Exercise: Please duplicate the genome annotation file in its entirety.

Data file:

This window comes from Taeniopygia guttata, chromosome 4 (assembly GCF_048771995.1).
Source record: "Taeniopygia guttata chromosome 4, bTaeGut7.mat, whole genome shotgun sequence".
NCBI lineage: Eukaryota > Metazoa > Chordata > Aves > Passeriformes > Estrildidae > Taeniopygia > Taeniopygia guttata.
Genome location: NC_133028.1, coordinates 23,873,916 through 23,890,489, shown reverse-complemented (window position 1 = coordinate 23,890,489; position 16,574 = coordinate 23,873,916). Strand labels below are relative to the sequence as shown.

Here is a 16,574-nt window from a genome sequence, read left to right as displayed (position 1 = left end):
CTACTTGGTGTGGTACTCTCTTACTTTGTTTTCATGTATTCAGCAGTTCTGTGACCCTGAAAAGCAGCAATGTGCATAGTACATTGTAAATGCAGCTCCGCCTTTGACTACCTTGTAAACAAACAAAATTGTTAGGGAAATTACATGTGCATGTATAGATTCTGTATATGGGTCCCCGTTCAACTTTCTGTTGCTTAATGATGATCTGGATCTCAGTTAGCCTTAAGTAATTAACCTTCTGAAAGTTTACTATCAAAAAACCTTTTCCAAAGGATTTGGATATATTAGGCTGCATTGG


This window comes from Taeniopygia guttata, chromosome 4 (assembly GCF_048771995.1).
Source record: "Taeniopygia guttata chromosome 4, bTaeGut7.mat, whole genome shotgun sequence".
NCBI lineage: Eukaryota > Metazoa > Chordata > Aves > Passeriformes > Estrildidae > Taeniopygia > Taeniopygia guttata.
Genome location: NC_133028.1, coordinates 23,873,916 through 23,890,489, shown reverse-complemented (window position 1 = coordinate 23,890,489; position 16,574 = coordinate 23,873,916). Strand labels below are relative to the sequence as shown.

Here is a 16,574-nt window from a genome sequence, read left to right as displayed (position 1 = left end):
CTACTTGGTGTGGTACTCTCTTACTTTGTTTTCATGTATTCAGCAGTTCTGTGACCCTGAAAAGCAGCAATGTGCATAGTACATTGTAAATGCAGCTCCGCCTTTGACTACCTTGTAAACAAACAAAATTGTTAGGGAAATTACATGTGCATGTATAGATTCTGTATATGGGTCCCCGTTCAACTTTCTGTTGCTTAATGATGATCTGGATCTCAGTTAGCCTTAAGTAATTAACCTTCTGAAAGTTTACTATCAAAAAACCTTTTCCAAAGGATTTGGATATATTAGGCTGCATTGG